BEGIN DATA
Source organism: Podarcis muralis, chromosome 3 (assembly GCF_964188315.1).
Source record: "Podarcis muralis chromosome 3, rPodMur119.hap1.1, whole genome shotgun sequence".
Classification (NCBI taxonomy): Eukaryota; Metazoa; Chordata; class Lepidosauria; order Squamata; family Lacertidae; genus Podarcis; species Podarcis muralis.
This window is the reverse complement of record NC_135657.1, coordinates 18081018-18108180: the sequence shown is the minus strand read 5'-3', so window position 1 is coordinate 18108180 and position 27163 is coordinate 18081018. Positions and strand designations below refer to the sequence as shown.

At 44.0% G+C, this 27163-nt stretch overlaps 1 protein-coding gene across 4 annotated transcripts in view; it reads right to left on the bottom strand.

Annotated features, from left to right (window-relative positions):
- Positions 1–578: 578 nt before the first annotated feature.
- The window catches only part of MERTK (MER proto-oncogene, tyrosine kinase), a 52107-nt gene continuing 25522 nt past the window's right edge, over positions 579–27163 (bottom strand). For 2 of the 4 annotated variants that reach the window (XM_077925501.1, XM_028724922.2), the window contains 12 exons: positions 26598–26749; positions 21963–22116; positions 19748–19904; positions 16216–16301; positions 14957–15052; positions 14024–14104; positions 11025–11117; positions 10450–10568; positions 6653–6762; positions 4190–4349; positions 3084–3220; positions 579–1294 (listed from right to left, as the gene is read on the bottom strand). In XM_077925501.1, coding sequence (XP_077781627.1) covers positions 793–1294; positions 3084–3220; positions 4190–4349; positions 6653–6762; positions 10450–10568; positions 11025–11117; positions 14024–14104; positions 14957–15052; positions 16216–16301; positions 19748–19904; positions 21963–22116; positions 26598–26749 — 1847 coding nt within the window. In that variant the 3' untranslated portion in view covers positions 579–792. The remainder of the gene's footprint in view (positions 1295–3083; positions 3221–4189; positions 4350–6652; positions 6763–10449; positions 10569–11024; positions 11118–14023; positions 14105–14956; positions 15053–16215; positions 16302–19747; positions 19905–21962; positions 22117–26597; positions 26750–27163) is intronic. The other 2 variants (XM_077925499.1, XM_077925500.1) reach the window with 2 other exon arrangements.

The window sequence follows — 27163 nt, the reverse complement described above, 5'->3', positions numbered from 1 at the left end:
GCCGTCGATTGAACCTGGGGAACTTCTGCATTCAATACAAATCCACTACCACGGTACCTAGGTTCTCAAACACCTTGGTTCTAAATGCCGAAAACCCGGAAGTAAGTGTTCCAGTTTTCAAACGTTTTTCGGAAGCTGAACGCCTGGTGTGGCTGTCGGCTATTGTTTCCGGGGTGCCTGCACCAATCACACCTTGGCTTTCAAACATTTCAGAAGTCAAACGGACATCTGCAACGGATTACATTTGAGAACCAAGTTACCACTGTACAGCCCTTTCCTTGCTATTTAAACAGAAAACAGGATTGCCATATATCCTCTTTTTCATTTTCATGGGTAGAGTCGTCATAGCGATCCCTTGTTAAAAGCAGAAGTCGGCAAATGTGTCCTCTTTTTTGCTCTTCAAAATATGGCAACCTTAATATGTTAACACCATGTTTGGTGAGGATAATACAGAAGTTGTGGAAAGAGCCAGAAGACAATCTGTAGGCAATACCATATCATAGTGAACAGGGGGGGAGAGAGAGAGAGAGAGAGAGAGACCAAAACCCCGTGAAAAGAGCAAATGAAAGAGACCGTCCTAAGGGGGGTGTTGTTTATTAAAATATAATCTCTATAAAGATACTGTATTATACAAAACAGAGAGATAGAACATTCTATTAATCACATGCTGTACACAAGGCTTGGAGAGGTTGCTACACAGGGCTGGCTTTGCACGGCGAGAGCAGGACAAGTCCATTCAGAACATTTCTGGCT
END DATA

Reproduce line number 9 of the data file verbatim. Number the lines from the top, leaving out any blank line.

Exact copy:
The window sequence follows — 27163 nt, the reverse complement described above, 5'->3', positions numbered from 1 at the left end: